Midwifery is a health science and health profession that deals with pregnancy and child-birth. In many countries, midwifery is a medical profession. Midwifery covers many aspects of support during pregnancy. As long as everything is normal in pregnancy, a midwife can generally provide all of your antenatal care. If complications arise, a midwife will refer you to a doctor who is trained to deal with special situations. Hospital midwives are midwives who are based in a hospital obstetric, or consultant unit, a birth centre or midwife led unit, and they staff the antenatal clinic, labour ward, and postnatal wards.
Skills/qualities/values midwifery requires
SKILLS AND QUALITIES: The ability to communicate with a diverse range of women and to explain things clearly to them; a caring and calm manner for dealing with women and their families in emotional situations; the ability to react quickly and effectively in times of stress or when immediate decisions need to be made during labour; strong team working skills to liaise with different medical professionals; strength, stamina and physical fitness; a commitment to equal treatment for all women, irrespective of their background or circumstances.
Entry requirements for a midwifery degree course will depend on where you study. Typically, you'll need five GCSEs at C grade or above, plus two A levels or a higher education qualification. Health and social care is one of the main subjects to take on, also child development. Double award science is also needed, biology and chemistry.
You'll need five GCSEs at C grade or above, plus two A levels. English, Maths and Science at Grade C or above. We also require five GCSEs at grade B or above. These may include your English, Science and Maths GCSEs if at Grade B. At A-level the grades needed are ABB including a science (eg Biology or Chemistry) or AAB including a relevant subject eg Psychology, Health and Social Care.
Different career paths
When you pass your midwifery degree you can also do different jobs with this degree, such as: private sector clinics and hospitals; private sector healthcare providers that have been contracted to provide services to NHS patients; voluntary organisations; local authorities (for work in nursing and residential homes); schools and further and higher education institutions; industry; prisons and the armed forces; private sector organisations such as leisure cruise companies and private nursing homes.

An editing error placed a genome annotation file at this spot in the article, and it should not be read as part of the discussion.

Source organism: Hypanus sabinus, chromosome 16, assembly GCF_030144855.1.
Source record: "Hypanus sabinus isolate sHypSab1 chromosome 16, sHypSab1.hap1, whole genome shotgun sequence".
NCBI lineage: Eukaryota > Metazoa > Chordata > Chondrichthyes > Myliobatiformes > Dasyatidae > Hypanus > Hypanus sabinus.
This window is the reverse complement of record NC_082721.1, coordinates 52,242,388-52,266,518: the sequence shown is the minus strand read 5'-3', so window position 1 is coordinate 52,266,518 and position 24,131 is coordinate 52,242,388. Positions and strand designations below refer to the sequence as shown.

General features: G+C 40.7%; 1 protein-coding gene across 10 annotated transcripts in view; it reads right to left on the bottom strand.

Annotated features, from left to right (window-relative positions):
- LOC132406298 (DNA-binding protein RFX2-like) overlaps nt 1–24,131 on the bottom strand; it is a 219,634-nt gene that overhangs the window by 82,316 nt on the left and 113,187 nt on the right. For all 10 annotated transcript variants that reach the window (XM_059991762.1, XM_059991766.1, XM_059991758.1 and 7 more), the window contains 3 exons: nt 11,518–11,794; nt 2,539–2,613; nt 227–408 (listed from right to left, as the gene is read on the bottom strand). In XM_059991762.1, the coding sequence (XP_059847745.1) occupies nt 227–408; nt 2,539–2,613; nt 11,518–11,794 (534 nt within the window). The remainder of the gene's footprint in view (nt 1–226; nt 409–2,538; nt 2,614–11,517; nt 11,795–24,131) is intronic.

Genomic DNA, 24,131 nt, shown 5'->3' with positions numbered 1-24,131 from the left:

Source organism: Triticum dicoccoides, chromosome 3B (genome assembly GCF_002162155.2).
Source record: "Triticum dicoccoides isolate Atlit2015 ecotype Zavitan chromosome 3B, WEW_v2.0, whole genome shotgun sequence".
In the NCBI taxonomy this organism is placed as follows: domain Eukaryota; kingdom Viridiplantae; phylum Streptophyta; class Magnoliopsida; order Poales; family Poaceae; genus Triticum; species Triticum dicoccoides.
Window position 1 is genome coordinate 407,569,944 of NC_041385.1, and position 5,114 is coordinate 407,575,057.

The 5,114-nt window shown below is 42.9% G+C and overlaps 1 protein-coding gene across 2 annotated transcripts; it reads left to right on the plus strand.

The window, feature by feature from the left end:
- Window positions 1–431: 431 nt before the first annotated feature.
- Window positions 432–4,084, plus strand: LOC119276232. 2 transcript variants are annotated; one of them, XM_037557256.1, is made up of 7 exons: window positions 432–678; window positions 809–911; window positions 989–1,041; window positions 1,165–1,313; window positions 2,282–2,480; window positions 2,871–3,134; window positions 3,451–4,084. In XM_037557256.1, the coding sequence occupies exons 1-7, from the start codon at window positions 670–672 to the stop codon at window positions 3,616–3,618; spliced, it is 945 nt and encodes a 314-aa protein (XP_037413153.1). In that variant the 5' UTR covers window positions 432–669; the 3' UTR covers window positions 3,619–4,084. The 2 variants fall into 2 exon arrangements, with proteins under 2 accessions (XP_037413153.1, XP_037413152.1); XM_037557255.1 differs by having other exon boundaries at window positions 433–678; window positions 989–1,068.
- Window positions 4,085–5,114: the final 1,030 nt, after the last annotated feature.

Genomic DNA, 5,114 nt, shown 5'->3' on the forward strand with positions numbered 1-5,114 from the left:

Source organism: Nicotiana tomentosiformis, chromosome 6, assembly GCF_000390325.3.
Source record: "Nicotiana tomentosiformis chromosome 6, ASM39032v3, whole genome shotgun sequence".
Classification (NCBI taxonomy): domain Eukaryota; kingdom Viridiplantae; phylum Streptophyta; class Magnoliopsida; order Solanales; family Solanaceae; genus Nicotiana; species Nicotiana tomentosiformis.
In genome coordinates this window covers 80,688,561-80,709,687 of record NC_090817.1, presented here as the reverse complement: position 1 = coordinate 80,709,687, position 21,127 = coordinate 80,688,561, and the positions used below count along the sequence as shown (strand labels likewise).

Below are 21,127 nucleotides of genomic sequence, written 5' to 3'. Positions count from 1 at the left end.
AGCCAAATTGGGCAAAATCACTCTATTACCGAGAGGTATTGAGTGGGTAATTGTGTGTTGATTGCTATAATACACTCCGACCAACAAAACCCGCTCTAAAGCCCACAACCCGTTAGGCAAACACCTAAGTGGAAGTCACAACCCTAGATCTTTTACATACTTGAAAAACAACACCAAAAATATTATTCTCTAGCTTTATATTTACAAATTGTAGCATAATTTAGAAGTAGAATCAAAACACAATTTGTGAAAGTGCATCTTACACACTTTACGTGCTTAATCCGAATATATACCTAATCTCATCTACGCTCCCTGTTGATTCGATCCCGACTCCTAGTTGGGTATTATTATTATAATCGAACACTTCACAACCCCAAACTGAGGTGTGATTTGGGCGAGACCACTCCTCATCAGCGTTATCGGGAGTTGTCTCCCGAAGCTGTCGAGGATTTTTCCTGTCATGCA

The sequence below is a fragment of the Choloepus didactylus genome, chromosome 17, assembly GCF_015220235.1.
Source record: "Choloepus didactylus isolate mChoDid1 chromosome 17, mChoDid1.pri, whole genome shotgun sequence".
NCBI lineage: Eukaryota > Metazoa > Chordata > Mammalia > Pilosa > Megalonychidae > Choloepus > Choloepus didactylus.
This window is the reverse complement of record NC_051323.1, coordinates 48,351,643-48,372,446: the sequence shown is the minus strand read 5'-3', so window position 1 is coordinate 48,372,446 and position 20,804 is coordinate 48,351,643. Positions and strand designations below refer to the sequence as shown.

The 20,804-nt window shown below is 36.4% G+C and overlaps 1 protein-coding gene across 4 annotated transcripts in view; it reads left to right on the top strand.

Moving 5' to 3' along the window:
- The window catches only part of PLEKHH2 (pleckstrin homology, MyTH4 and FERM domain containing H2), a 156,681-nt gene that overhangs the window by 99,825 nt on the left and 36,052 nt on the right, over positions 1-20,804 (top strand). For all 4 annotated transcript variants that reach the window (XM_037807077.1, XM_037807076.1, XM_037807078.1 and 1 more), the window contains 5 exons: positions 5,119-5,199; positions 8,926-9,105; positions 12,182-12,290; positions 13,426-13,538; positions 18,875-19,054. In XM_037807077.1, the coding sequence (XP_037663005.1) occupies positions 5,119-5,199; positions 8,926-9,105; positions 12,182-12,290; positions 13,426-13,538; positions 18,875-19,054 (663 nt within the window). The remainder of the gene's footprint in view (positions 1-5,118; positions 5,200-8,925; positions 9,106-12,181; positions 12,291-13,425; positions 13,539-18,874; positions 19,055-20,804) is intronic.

What you have to do on the job
Midwives are specialists in normal pregnancy and birth, and their role is to look after a pregnant woman and her baby throughout a phase of antenatal care, during labour and birth, and for up to 28 days after the baby has been born. Midwives can be based in the community or at a specific hospital, birth centre, midwife led unit, or may be based at a GP surgery.
Typical hours worked
Working hours typically include unsocial hours. The working week is usually 37.5 hours and is likely to include day and night shifts. Community and independent midwives are regularly on call 24 hours. You should expect to be part of an on-call rota at some point in your career.
Place of work
Main place were a midwife works; Materinity ward
Midwives work in all health care settings. For example, in the maternity unit of a large general hospital, in smaller stand-alone maternity units, in private maternity hospitals, in group practices, at birth centres, with general practitioners and in the community.
How much you can earn
A newly qualified midwife's salary starts at £21,909 per year excluding payment for unsocial hours and on call rota. A midwife has the potential to earn up to £82,434 as a Senior Manager or Midwife Consultant.
Why do I want to become a midwife?
I love new born children and working with them. I think this is the right job for me because I get to help the mother of the baby with the development and the journey coming up towards the 40weeks.
Facts about this jobs
Worldwide, approximately 287 000 women die every year due to pregnancy and childbirth related complications, 2.9 million new born babies die in the first month of life and there are 2.6 million still births. The word midwife dates back to around 1300. Until the 17th century, midwives were almost exclusively women but the term man-midwife or he-midwife appeared around 1600.